Given today’s unpredictable geopolitical situation, economic woes, and extreme weather conditions, you just never know what might occur. A cruise could be canceled, for example, because of mechanical breakdowns (such as nonfunctioning air-conditioning or propeller issues), or more rarely the cruise line going out of business or an act of war. For all these reasons worries about travel, worries about cruise lines canceling, sudden illness or other emergencies, missed flights that cause you to miss the ship, or even if you just change your mind you may want to think about purchasing travel insurance.
If you’re worried about medical problems occurring during your trip, travel insurance is vital. Except for small coastal cruisers that lack any sort of facilities or onboard medical physician, most cruise ships have an infirmary staffed by a doctor and a nurse or two, but in the event of a dire illness the ship’s medical staff can only do so much. Therefore, you may want a policy that covers emergency medical evacuation and for some remote itineraries, like Antarctica and the Arctic, this is required; having a helicopter pick up a sick person on board a ship can cost tens of thousands of dollars. But even for destinations closer to home, medical and medical evacuation insurance are a good idea; the potential cost of major medical treatment while away from home can be prohibitive (especially vital if you’re covered primarily by Medicare, which won’t cover you in international destinations and since most ships are flagged internationally, they don’t qualify for coverage).
Canadians will want to supplement their medical insurance with third-party insurance, unless your employer already offers supplemental medical insurance. Check to see what your coverage is, and what regions of the world it applies in.
In addition to medical insurance, you might want to invest in something called âœTrip Cancellation and Interruption Insurance.â This type of insurance, often separate from medical insurance, typically reimburse you in some way when your trip is affected by unexpected events (such as flight cancellations, dockworkers’ strikes, or the illness or death of a loved one, as late as the day before or day of departure) but not by âœacts of God,â such as hurricanes and earthquakes, the exception being if your home is made uninhabitable, putting you in no mood to continue with your cruise plans. Both also typically (but not always check!) cover cancellation of the cruise for medical reasons (yours or a family member’s, whether he or she was a part of your traveling party or not); medical emergencies during the cruise, including evacuation from the ship; lost or damaged luggage; and a cruise missed due to weather-related airline delays (though some only cover if the delay is greater than 3 hr.).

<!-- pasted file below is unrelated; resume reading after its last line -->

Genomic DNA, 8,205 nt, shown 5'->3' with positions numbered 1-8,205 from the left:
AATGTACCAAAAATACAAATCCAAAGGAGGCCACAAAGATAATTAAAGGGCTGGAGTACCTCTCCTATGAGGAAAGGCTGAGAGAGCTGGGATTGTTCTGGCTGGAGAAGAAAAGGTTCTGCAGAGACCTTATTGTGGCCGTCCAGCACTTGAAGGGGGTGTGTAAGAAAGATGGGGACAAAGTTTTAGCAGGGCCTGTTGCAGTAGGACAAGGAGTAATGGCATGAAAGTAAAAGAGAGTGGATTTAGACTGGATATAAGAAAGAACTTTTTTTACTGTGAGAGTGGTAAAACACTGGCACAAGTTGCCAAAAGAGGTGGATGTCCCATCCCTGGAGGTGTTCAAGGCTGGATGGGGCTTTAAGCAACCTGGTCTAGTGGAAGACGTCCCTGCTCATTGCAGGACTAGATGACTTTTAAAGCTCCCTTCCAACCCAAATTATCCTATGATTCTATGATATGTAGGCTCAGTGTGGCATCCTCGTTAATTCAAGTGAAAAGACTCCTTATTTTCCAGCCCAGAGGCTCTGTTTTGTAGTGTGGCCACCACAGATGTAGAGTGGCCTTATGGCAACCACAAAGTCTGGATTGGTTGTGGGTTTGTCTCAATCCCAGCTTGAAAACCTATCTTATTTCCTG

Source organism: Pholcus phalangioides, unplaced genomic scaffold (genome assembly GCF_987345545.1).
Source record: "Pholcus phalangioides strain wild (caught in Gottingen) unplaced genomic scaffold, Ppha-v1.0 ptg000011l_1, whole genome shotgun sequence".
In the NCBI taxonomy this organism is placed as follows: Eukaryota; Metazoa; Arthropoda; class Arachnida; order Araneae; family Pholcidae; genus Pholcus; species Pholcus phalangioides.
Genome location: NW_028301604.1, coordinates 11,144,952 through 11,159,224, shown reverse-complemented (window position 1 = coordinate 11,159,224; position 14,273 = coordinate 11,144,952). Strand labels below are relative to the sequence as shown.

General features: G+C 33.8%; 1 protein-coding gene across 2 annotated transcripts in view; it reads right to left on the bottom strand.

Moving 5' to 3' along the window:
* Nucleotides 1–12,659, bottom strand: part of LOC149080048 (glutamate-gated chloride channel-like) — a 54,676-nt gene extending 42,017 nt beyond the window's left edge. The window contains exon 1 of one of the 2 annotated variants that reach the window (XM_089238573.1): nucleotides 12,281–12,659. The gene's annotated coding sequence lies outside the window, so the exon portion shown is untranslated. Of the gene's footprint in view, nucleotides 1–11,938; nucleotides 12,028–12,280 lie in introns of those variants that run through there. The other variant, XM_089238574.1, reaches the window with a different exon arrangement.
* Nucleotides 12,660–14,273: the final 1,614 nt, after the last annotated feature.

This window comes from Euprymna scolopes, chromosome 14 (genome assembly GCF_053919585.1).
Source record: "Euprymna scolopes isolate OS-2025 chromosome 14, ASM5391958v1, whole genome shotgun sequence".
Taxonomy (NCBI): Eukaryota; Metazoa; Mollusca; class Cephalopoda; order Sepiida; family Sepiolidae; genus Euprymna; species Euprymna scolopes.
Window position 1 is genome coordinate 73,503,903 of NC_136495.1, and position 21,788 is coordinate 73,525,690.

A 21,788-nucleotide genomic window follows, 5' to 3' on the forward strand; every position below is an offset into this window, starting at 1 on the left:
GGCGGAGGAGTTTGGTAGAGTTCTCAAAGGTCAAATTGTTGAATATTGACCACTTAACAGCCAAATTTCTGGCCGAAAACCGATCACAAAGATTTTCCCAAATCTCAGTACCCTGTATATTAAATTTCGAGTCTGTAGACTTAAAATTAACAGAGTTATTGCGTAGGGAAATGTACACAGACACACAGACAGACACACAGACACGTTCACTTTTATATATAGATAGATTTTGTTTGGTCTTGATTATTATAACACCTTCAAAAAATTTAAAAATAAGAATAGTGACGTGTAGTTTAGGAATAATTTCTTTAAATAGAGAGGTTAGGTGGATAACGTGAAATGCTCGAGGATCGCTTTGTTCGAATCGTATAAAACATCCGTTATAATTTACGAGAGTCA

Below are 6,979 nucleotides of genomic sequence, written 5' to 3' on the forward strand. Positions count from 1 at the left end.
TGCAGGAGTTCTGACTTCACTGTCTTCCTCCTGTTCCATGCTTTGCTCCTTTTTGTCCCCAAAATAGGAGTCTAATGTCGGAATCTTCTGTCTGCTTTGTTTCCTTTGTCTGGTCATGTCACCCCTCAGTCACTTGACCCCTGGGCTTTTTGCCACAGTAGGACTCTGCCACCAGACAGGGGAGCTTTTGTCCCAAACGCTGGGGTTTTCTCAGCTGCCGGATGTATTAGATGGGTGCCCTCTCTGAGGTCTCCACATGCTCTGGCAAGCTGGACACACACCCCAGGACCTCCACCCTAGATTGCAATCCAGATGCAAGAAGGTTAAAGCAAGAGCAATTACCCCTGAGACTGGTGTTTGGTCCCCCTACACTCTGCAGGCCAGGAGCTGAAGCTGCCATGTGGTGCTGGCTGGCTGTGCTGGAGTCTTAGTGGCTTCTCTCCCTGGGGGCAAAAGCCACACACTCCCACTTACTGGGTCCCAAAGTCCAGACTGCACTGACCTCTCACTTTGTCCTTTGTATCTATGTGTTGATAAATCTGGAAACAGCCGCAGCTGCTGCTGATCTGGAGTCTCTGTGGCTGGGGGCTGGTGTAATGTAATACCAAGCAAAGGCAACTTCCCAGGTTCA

We recommend that you book insurance directly through an insurance company, rather than through the cruise line or through a travel agency. We make this recommendation because you usually can get more coverage for less money if you buy directly. As importantly, if your travel agency goes belly up, you’ve not only lost the cost of the cruise, but possibly the insurance, too, if they didn’t make the payments in time. Reputable insurers include Allianz (www.accessamerica.com ; Â© 800/284-8300 ), Travel Guard International (www.travelgaurd.com ; Â© 800/826-4919 ) , Travel Insured International (www.travelinsured.com ; Â© 800/243-3174 ), and Blue Cross for Canadian citizens (www.bluecross.ca ; phone number varies between provinces). Two useful websites, Squaremouth (www.squaremouth.com; Â© 800/240-0369 ) and InsureMyTrip.com, let you easily compare various third-party insurance options. For evacuation coverage in the event of a major medical emergency, MedJet Assist (www.medjetassist.com; Â© 800/527-7478 ) has both short-term and annual policies. Be aware that travel insurance does not cover changes in your itinerary, which are at the discretion of the cruise line.